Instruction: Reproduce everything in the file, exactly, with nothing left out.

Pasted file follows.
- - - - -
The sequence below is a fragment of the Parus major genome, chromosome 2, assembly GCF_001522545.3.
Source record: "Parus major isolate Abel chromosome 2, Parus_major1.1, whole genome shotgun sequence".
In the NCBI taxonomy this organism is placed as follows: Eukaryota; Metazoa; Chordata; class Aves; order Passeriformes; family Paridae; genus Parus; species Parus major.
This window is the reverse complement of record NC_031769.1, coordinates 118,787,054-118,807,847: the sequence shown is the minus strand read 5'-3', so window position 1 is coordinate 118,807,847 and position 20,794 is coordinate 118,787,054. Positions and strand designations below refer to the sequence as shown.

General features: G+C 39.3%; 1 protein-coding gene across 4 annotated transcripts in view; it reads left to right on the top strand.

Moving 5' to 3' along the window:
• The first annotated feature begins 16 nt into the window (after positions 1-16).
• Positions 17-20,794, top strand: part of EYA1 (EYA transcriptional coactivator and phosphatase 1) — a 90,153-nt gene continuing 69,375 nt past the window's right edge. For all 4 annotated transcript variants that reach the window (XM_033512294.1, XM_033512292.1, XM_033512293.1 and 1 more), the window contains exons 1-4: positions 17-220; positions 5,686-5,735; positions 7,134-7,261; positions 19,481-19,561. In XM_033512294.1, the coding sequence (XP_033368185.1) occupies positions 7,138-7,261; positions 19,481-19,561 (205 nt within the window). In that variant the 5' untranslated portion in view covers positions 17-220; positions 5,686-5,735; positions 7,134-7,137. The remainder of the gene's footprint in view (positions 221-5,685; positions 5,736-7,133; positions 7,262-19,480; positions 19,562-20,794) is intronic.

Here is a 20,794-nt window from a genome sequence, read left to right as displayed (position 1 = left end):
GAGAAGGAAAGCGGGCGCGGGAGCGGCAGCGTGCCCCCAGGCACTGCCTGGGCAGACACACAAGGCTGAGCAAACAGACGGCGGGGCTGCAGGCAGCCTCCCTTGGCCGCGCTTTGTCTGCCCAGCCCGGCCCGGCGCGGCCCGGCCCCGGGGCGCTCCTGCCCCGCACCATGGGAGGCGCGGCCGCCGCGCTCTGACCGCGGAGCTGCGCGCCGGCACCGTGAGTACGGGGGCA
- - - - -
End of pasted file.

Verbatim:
The sequence below is a fragment of the Parus major genome, chromosome 2, assembly GCF_001522545.3.
Source record: "Parus major isolate Abel chromosome 2, Parus_major1.1, whole genome shotgun sequence".
In the NCBI taxonomy this organism is placed as follows: Eukaryota; Metazoa; Chordata; class Aves; order Passeriformes; family Paridae; genus Parus; species Parus major.
This window is the reverse complement of record NC_031769.1, coordinates 118,787,054-118,807,847: the sequence shown is the minus strand read 5'-3', so window position 1 is coordinate 118,807,847 and position 20,794 is coordinate 118,787,054. Positions and strand designations below refer to the sequence as shown.

General features: G+C 39.3%; 1 protein-coding gene across 4 annotated transcripts in view; it reads left to right on the top strand.

Moving 5' to 3' along the window:
• The first annotated feature begins 16 nt into the window (after positions 1-16).
• Positions 17-20,794, top strand: part of EYA1 (EYA transcriptional coactivator and phosphatase 1) — a 90,153-nt gene continuing 69,375 nt past the window's right edge. For all 4 annotated transcript variants that reach the window (XM_033512294.1, XM_033512292.1, XM_033512293.1 and 1 more), the window contains exons 1-4: positions 17-220; positions 5,686-5,735; positions 7,134-7,261; positions 19,481-19,561. In XM_033512294.1, the coding sequence (XP_033368185.1) occupies positions 7,138-7,261; positions 19,481-19,561 (205 nt within the window). In that variant the 5' untranslated portion in view covers positions 17-220; positions 5,686-5,735; positions 7,134-7,137. The remainder of the gene's footprint in view (positions 221-5,685; positions 5,736-7,133; positions 7,262-19,480; positions 19,562-20,794) is intronic.

Here is a 20,794-nt window from a genome sequence, read left to right as displayed (position 1 = left end):
GAGAAGGAAAGCGGGCGCGGGAGCGGCAGCGTGCCCCCAGGCACTGCCTGGGCAGACACACAAGGCTGAGCAAACAGACGGCGGGGCTGCAGGCAGCCTCCCTTGGCCGCGCTTTGTCTGCCCAGCCCGGCCCGGCGCGGCCCGGCCCCGGGGCGCTCCTGCCCCGCACCATGGGAGGCGCGGCCGCCGCGCTCTGACCGCGGAGCTGCGCGCCGGCACCGTGAGTACGGGGGCA